MIDLAND CITY, Ala., Feb. 5 (UPI) -- The 5-year-old boy rescued after being held hostage for days in a bunker near Midland City, Ala., was joking and playing with his family, an FBI official said.
The boy, identified only as Ethan, was rescued Monday afternoon when FBI agents rushed the bunker where suspect Jimmy Lee Dykes was holding him. Dykes, 65, was killed in the raid.
Law enforcement officers stormed the bunker after negotiations with Dykes deteriorated and he was seen holding a gun. ABC News said an explosive charge was used to blow open the bunker door.
"I've been to the hospital," FBI Special Agent Steve Richardson said Monday evening. "I visited with Ethan. He is doing fine. He's laughing, joking, playing, eating, the things that you would expect a normal 5- to 6-year-old young man to do."
"He's very brave," Richardson said, "he's very lucky and the success story is that he's out safe and doing great."
Ethan was expected to be released from the hospital Tuesday. He will celebrate his sixth birthday Wednesday.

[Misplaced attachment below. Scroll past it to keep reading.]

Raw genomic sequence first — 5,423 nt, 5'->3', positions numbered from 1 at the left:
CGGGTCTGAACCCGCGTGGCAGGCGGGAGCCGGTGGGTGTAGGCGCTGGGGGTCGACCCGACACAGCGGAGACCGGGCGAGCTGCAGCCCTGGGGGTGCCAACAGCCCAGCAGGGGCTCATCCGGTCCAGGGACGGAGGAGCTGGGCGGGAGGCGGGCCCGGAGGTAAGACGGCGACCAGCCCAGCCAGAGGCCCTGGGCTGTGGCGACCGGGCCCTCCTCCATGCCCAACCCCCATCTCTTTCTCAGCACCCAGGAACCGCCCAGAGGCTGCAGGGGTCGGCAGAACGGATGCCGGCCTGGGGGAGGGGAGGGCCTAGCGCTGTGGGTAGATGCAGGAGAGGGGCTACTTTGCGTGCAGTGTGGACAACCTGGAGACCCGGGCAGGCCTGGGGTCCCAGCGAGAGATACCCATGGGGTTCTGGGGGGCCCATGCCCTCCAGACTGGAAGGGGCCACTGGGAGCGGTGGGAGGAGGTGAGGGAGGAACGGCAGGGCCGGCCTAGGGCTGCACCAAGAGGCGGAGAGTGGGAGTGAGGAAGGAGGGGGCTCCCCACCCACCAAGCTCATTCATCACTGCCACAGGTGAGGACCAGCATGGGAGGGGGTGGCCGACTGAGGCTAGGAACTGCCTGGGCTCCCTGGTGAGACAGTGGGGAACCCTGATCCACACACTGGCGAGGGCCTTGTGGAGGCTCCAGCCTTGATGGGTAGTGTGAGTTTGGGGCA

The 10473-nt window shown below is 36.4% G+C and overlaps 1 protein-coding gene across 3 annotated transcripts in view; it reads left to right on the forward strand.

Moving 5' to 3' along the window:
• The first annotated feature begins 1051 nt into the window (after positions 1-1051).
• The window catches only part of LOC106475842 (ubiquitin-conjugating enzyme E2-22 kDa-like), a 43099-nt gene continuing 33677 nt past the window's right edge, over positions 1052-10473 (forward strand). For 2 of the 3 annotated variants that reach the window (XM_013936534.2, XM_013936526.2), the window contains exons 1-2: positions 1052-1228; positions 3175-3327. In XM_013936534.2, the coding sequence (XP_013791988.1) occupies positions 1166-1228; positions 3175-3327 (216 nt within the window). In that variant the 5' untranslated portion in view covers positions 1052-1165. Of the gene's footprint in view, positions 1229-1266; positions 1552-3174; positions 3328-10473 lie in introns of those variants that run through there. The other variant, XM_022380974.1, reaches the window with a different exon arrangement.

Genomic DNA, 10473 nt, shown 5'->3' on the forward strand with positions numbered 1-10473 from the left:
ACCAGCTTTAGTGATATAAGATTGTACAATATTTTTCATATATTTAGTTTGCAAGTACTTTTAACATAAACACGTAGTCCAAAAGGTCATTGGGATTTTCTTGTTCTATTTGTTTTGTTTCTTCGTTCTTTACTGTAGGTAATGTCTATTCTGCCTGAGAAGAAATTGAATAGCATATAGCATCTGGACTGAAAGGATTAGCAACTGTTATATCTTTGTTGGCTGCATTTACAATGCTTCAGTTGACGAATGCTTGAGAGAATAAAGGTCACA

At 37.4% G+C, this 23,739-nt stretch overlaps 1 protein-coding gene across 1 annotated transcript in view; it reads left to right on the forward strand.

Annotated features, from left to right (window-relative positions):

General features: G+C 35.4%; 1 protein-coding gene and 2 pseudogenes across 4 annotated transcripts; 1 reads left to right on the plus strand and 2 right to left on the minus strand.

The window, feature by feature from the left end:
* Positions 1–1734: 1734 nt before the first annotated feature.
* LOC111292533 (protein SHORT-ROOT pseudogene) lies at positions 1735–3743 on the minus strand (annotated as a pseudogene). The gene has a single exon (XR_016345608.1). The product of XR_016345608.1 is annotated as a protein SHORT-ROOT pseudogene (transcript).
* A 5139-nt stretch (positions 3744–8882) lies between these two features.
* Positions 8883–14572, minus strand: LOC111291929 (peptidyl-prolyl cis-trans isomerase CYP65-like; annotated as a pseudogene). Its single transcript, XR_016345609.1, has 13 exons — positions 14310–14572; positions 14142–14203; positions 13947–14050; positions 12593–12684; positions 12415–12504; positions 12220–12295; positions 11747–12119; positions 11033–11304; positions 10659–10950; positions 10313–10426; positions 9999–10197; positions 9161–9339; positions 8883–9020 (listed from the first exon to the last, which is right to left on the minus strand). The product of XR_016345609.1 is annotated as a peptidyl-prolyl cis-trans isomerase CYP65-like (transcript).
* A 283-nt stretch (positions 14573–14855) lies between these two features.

"I would image it's going to be the greatest birthday that family and that little boy has ever experienced and probably will ever experience," local pastor Michael Senn told NBC's "Today."
Law enforcement officials spent days negotiating with Dykes through a ventilation shaft, which was also used to send Ethan comfort items, including a Hot Wheels car, coloring books, cheese crackers, potato chips and medicine.
Officials inserted a high-tech camera into the bunker to monitor Dykes' movements and he was seen holding a gun. They became concerned that Dykes could do something harmful, a law enforcement source with direct knowledge told ABC News Monday.
"Within the past 24 hours, negotiations deteriorated and Mr. Dykes was observed holding a gun," the Richardson said. "At this point, the FBI agents fearing the child was in imminent danger, entered the bunker and rescued the child."
During a Monday news briefing, Dale County Sheriff Wally Olson said Dykes was injured when officers entered the bunker but didn't say how Dykes died. A law enforcement official told NBC News officials were awaiting the medical examiner's report.
The standoff began Jan. 29 after Dykes got on a school bus in Midland City and demanded driver Charles Poland Jr. hand over two children. When Poland protected the children by blocking Dykes' access to the school bus aisle, the gunman fatally shot the driver four times and grabbed the boy, police said.